Interview: Daphne Merkin, Author Of 'This Close To Happy'Novelist and critic Daphne Merkin's new memoir This Close to Happy chronicles a life spent struggling with depression, from love-starved childhood to hard-won equilibrium: Not cured, but functional.
Coming To Terms With Depression In 'This Close To Happy'
Daphne Merkin is a productive and admired professional, a writer and critic for the New Yorker and the New York Times Magazine, a novelist and essayist. But all of her life, she's struggled with melancholy, the blues, the black dog, the blue devils — depression, by any other name.
In her new memoir, This Close to Happy, she writes about how she's made her way through life, not despite, but with depression. She tells NPR's Scott Simon that sometimes she just has to push herself through bad days. "At really bad times, I will admit I don't get up," she says. "I sort of languish, or sleep. But mostly I try and combat it by assertions of will. Which is not the same as saying, 'Pull yourself up by your bootstraps,' though ... there's a point at which these assertions of will don't help. But otherwise I think there's a way of negotiating depression, like, talking to it. Saying, 'you can do this, you'll be OK, try going outside, try sitting at your desk.' You know, kind of coaxing oneself."
On not finding a "magic pill" for depression
To my own surprise, I remain enormously ambivalent toward medication. Which isn't to say that I don't take it. But there isn't a lot of hard and fast knowledge about medication. It remains, as I have said — and I'm not the only one to say it — it remains a form of guesswork, however informed. But I have found that whenever I've tried to go off, which I have tried as recently as last summer, my mood plummeted, and I was just feeling suicidal. I scurried back on.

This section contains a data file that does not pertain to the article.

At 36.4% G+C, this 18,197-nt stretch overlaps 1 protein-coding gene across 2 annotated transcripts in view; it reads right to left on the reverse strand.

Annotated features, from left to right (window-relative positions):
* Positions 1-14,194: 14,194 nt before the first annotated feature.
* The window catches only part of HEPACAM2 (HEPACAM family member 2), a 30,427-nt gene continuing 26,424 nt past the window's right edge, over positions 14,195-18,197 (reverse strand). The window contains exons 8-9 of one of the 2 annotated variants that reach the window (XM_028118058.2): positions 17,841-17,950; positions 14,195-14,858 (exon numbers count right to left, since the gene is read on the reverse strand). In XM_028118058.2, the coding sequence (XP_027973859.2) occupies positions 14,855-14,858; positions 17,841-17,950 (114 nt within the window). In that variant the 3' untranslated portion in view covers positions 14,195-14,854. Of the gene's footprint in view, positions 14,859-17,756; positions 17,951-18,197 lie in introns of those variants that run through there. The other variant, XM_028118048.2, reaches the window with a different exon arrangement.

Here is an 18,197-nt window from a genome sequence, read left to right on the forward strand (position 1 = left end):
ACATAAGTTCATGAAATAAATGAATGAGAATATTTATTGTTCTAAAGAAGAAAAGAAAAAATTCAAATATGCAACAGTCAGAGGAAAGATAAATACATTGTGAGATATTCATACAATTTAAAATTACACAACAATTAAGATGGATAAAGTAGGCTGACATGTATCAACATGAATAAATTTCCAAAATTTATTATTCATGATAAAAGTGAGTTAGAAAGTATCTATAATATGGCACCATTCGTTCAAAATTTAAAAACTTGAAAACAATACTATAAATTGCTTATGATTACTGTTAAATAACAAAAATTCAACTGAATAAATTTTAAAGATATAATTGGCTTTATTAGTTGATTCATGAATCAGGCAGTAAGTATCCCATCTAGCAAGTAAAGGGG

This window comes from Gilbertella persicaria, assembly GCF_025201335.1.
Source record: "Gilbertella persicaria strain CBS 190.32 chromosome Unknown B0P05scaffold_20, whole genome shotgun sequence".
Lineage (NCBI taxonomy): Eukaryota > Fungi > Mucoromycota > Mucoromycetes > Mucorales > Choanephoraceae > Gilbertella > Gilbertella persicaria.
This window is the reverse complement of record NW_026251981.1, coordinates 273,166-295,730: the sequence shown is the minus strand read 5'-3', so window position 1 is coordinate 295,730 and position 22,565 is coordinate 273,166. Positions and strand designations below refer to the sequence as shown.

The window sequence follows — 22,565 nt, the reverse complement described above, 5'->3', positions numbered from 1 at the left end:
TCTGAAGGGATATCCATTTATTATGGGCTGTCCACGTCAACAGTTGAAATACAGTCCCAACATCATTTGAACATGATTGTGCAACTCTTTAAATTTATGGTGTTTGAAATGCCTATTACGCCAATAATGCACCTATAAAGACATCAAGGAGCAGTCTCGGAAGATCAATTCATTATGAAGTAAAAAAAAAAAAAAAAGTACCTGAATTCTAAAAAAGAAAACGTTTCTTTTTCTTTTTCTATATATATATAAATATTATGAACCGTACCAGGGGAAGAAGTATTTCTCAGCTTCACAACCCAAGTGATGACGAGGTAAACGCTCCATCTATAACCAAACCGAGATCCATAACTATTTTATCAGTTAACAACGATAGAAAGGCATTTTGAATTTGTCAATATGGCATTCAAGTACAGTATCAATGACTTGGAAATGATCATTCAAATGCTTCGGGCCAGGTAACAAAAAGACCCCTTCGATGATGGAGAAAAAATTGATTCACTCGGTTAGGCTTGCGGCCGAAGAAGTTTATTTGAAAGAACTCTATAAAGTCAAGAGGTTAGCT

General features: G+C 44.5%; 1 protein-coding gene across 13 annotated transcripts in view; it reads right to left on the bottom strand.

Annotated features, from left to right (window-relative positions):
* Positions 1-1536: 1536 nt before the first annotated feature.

Both of them were refugees, basically, from Germany ... and I think it's easy to underrate what that kind of being forcibly ejected from your homeland does, and the whole process of resettling ... and I think that whole process, and the reality of the Holocaust marked both of them. They both lost close relatives, and I think my mother particularly was very focused — not obsessed, is the wrong word — but it remained an enormous part of her sensibility.
On whether her professional success affected her mood
To be very honest, I would say not enough. I don't know if I took it in, really. I mean, I took it in in the sense that one of my ways out of myself is to get very absorbed, either in what I'm writing, or when I was in book publishing, writers I was acquiring and editing. So the absorption was a wonderful part. And there were moments I felt the pleasure of it — but it didn't go very deep.
On whether motherhood made a difference
When [daugher Zoe] was very young, I was still often very very depressed, so I think in her very early years — although I was certainly there — there was also this sense of sort of bleakness about my own past. I think I also wanted my parents to come through as grandparents, which they just didn't. But as my daughter got older, it's done an immense amount for me to be a mother. I mean, it has a degree of reparativeness.
On not wanting to stay in therapy forever
I don't think I want to clamber into the grave having just come out of a therapy session. And I am beginning to see — which I can't say this was so true years ago — I'm beginning to see where it might end, a natural end. Not that I'm fixed, but that some of the issues have been as resolved as they're going to be.